You may have seen deaf dogs responding to the hand signals of their owners, and perhaps, you use hand signals with your own dog. But no doubt, you do a lot of talking to your dog, too. Have you ever wondered which would be easier for him to understand, spoken words or visual cues? What is the most effective way of communicating with your dog? Recent research from Nihon University, in Japan, helps answer this question.
Megumi Fukuzawa and Marina Watanabe looked at how sight, sound, and smell can cue dogs to a person’s presence. They tested 11 dogs in an experiment that allowed the dogs to detect the presence of a person by smell only, sight only, sound only, or using all three senses at once. They timed the dog in each situation to see how long it took him to find the person in the testing room and get a treat.
As you would expect, the dogs found the person almost every time when they had all three cues – sight, sound, and smell. When it came to only one cue at a time, the sight, sound, and smell situations were each about equally effective in helping the dog, although none was as effective as all three cues at once.
The interesting detail is in how quickly the dogs located the person. In the situation with all the cues and in the sight-only situation, the dogs were about three times faster than in the sound-only situation. In other words, seeing the person was far more effective than only hearing her. In the smell-only condition, the dogs were slower than they were with all the cues or with the sight cue, and they were faster than in the sound-only situation. However, these differences were not significant.
Seeing the person, rather than smelling him or hearing him, also led to more tail wagging by the dogs. So visual cues seem to be the most exciting for dogs, at least in terms of locating humans. The researchers concluded that although sight, sound, and smell are all important for dogs when interacting with people, sight seems to provide a noticeable advantage.
Hand Gestures and Body Language
How can you apply this study to your training and other communication with your dog? It’s helpful to appreciate that visual cues are more important to dogs than we might think. Humans are a very sight-reliant species, so it’s surprising that we do so much talking to our dogs. Many people expect their dogs to listen to their words alone, and never teach hand signals for basic behaviors, such as sitor down. However, dogs are more likely to be in touch with what we are doing than what we are saying.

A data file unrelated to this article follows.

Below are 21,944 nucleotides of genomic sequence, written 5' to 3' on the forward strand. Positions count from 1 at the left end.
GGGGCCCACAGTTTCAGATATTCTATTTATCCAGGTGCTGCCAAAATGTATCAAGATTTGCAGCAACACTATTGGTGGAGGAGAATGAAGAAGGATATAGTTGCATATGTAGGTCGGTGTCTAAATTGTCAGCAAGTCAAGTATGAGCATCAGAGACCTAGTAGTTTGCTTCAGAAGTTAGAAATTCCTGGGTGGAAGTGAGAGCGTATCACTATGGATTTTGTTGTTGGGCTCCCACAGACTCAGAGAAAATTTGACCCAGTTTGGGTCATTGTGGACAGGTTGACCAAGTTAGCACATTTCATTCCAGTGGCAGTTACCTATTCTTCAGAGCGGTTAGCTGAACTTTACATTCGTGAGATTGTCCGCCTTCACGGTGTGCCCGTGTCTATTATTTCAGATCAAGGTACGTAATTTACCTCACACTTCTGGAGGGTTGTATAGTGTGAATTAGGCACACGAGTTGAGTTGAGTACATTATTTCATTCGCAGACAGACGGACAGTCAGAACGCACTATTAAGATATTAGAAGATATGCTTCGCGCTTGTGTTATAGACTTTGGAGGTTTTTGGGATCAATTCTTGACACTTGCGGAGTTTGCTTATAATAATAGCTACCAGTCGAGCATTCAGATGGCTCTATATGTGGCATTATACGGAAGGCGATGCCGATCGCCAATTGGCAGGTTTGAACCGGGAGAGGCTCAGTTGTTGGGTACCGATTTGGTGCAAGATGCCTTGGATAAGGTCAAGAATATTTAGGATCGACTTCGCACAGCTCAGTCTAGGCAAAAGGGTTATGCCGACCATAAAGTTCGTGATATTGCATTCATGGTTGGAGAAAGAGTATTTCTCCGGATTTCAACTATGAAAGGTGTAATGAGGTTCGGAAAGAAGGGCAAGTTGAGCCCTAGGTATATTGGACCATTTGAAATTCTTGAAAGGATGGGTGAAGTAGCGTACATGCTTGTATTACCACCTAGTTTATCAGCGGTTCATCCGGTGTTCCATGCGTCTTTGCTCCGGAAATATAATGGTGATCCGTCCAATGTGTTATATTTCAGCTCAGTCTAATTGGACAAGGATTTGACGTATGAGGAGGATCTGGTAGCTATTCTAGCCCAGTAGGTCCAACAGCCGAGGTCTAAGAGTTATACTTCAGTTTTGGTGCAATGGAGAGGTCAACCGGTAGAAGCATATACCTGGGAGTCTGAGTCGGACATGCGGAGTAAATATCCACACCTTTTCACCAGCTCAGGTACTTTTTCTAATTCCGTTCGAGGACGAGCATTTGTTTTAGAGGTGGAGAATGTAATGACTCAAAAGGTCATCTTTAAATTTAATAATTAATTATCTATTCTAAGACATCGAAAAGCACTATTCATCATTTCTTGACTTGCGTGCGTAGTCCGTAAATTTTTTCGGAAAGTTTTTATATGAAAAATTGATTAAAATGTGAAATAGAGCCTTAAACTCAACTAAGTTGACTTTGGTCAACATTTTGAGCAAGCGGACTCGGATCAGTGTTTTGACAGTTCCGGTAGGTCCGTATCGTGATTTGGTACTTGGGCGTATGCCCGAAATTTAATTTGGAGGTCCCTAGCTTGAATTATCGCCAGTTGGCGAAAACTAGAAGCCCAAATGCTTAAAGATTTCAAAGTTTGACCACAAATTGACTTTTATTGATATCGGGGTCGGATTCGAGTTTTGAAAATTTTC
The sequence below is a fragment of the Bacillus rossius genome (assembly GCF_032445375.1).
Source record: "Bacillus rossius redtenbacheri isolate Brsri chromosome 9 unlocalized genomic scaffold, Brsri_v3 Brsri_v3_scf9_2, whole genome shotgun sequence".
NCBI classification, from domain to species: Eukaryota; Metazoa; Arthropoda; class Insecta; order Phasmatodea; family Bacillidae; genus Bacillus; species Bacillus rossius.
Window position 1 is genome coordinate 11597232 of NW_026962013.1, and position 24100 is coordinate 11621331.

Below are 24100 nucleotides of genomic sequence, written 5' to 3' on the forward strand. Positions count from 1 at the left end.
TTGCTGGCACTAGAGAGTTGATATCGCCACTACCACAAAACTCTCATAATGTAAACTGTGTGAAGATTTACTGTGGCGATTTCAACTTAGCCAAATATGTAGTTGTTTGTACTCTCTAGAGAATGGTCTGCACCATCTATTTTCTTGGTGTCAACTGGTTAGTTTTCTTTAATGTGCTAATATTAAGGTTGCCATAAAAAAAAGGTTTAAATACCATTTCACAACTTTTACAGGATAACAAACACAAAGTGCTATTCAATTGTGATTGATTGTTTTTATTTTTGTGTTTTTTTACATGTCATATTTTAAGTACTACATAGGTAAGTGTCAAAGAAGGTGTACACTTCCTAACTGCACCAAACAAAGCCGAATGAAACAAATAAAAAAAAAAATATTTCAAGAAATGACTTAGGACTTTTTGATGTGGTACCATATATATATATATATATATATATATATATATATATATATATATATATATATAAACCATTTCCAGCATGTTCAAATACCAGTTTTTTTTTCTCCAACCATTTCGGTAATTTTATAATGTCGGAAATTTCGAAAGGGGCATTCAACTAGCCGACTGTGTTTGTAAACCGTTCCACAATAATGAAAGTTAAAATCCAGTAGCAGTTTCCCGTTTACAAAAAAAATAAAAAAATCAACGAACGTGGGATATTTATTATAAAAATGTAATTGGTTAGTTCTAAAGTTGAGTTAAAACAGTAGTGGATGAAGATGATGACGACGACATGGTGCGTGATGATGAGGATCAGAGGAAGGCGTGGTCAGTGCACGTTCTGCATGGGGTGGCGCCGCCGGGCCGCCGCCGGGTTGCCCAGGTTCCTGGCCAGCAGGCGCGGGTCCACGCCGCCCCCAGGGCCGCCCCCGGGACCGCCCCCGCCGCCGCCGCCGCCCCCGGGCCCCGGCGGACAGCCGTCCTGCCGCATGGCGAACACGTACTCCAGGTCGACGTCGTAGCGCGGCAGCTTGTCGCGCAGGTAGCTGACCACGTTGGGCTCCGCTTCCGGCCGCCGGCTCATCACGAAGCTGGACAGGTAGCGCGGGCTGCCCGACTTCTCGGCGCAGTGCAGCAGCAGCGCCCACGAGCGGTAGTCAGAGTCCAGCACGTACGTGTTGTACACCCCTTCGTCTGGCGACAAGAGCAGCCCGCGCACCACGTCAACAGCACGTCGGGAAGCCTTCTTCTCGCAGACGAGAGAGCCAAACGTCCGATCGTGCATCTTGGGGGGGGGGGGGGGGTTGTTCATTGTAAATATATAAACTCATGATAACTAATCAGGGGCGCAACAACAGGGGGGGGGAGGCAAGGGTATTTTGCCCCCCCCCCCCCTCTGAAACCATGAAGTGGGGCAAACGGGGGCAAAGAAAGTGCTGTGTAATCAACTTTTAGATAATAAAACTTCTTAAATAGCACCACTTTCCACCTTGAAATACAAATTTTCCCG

Hand signals are easy to teach, particularly if you use lure-and-reward training. For example, the common hand signal for sit, raising your hand from your side to be parallel with the floor, comes from holding a treat to your dog’s nose and lifting it over his head to lure a sit position. Although it is best to train using the hand signal first, even if you have already taught a verbal cue, you can add a hand signal later by giving the hand signal before you say the verbal cue. After enough repetitions, your dog will learn that the hand signal means the same thing as the word.
Other research has shown that a dog’s ability to learn is influenced, not just by hand signals, but also by overall body language and the distance between the trainer and the dog. It seems the farther the trainer is from the dog, the less responsive the dog will be. Therefore, it pays to be aware of where you are standing when you are communicating with your dog. How you are standing is important, too. For example, leaning over your dog might intimidate him. Even if your words are positive, your threatening body language is a visual signal that may carry more weight than the verbal signal of your words.
If you really want to stack the deck in your dog’s favor, consider combining cues. Use a verbal cue with a hand signal, and to get your dog’s sense of smell in there, too, use delicious, stinky treats. Three of your dog’s senses will be at play, and you will have done all you can to ensure that he is focused on you. Most importantly, the next time you’re wondering why your dog isn’t doing as you’ve asked, rather than yelling for his attention, repeating the command several times, or trying to say it in a different way, consider what he’s looking at instead of potentially confusing him with what he’s listening to.